GM, HP, Mars, Bloomberg, Intel, Others Call for Market Changes in Renewable Energy
(3BL Media/Justmeans) â The World Wildlife Fund, in collaboration with the World Resources Institute, has brought together a dozen global companies to lobby for necessary market changes to make it easier to buy more renewable energy. The companies include General Motors, Wal-Mart, Bloomberg, Facebook, Hewlett-Packard, Intel, Johnson & Johnson, Mars, Novelis, Sprint, Proctor and Gamble and REI.
The 12 companies hope that identifying their common needs and goals in the adoption of green energy usage will help catalyze market changes. These companies collectively want to buy 8.4 million MWH of renewable energy every year, which can power about 800,000 homes. However, the market system often stymies their efforts in this direction.
The companies have proposed six âBuyersâ Principlesâ to bring the necessary changes in how states and utility companies determine their energy options. The principles include greater choice in purchase options, improved access to cost-competitive options, contracts that are both longer and variable in term, access to new projects that are designed to reduce emissions, smooth third party financing, and increased purchase options with utilities.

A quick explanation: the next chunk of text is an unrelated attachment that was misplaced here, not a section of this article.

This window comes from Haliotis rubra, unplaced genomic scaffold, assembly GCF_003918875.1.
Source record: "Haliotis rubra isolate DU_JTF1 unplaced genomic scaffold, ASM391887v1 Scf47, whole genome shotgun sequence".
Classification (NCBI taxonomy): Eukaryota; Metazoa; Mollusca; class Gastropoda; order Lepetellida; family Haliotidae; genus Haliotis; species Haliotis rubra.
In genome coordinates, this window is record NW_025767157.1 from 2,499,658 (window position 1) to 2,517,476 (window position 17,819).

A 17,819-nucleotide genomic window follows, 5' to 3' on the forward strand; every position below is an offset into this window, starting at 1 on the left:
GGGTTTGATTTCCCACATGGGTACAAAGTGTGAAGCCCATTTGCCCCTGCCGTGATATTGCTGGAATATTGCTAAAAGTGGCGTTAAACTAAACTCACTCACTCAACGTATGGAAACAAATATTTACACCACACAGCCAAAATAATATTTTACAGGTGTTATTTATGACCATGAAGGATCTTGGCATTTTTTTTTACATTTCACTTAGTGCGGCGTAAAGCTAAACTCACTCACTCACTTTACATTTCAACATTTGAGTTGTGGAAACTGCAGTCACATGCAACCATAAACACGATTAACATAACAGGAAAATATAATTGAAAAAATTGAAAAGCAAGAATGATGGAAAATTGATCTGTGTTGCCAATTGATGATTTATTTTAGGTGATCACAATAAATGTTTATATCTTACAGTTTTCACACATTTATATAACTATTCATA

David Ozment, senior director of energy at Wal-Mart, said that these Buyerâs Principles provide the groundwork for collaborations to help energy buyers to move ahead faster. When the renewable energy costs reduce, the savings and a cleaner energy future will be passed on to the consumers and their communities. More companies are likely to join the initiative currently spearheaded by these 12 companies.
A recent report released by Calvert Investments, Ceres, David Gardiner & Associates and the World Wildlife Fund, said that three out of five Fortune 100 companies have set goals for using renewable power or cutting down greenhouse gas emissions. Bennett Freeman, Calvertâs senior VP for sustainability, research and policy said that the worldâs largest companies are demonstrating that investments in clean energy lead to stronger returns.
Source: USA Today
Image Credit: Flickr via ManoharD